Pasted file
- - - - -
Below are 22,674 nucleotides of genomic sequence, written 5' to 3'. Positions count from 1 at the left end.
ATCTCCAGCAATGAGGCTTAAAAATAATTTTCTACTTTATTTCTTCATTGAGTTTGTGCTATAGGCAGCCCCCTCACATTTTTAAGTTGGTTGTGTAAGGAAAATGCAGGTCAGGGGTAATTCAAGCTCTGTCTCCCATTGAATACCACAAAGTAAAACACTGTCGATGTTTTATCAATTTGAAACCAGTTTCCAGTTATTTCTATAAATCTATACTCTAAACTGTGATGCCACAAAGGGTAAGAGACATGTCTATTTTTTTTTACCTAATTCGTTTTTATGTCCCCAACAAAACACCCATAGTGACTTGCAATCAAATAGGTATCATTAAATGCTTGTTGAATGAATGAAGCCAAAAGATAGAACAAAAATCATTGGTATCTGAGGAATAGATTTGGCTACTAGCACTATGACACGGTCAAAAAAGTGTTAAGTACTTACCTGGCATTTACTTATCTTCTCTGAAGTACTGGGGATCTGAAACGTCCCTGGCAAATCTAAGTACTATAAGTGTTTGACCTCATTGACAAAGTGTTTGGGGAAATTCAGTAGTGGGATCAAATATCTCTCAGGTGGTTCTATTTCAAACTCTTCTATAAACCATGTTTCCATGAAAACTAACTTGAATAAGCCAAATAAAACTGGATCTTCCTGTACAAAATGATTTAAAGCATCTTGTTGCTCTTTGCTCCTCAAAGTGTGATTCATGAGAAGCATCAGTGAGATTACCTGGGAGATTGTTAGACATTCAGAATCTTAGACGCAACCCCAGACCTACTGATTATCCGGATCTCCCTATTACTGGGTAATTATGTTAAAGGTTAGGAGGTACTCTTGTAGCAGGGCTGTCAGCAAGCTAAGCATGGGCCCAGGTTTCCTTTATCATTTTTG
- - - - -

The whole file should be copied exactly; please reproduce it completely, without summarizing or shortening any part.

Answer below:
Below are 22,674 nucleotides of genomic sequence, written 5' to 3'. Positions count from 1 at the left end.
ATCTCCAGCAATGAGGCTTAAAAATAATTTTCTACTTTATTTCTTCATTGAGTTTGTGCTATAGGCAGCCCCCTCACATTTTTAAGTTGGTTGTGTAAGGAAAATGCAGGTCAGGGGTAATTCAAGCTCTGTCTCCCATTGAATACCACAAAGTAAAACACTGTCGATGTTTTATCAATTTGAAACCAGTTTCCAGTTATTTCTATAAATCTATACTCTAAACTGTGATGCCACAAAGGGTAAGAGACATGTCTATTTTTTTTTACCTAATTCGTTTTTATGTCCCCAACAAAACACCCATAGTGACTTGCAATCAAATAGGTATCATTAAATGCTTGTTGAATGAATGAAGCCAAAAGATAGAACAAAAATCATTGGTATCTGAGGAATAGATTTGGCTACTAGCACTATGACACGGTCAAAAAAGTGTTAAGTACTTACCTGGCATTTACTTATCTTCTCTGAAGTACTGGGGATCTGAAACGTCCCTGGCAAATCTAAGTACTATAAGTGTTTGACCTCATTGACAAAGTGTTTGGGGAAATTCAGTAGTGGGATCAAATATCTCTCAGGTGGTTCTATTTCAAACTCTTCTATAAACCATGTTTCCATGAAAACTAACTTGAATAAGCCAAATAAAACTGGATCTTCCTGTACAAAATGATTTAAAGCATCTTGTTGCTCTTTGCTCCTCAAAGTGTGATTCATGAGAAGCATCAGTGAGATTACCTGGGAGATTGTTAGACATTCAGAATCTTAGACGCAACCCCAGACCTACTGATTATCCGGATCTCCCTATTACTGGGTAATTATGTTAAAGGTTAGGAGGTACTCTTGTAGCAGGGCTGTCAGCAAGCTAAGCATGGGCCCAGGTTTCCTTTATCATTTTTG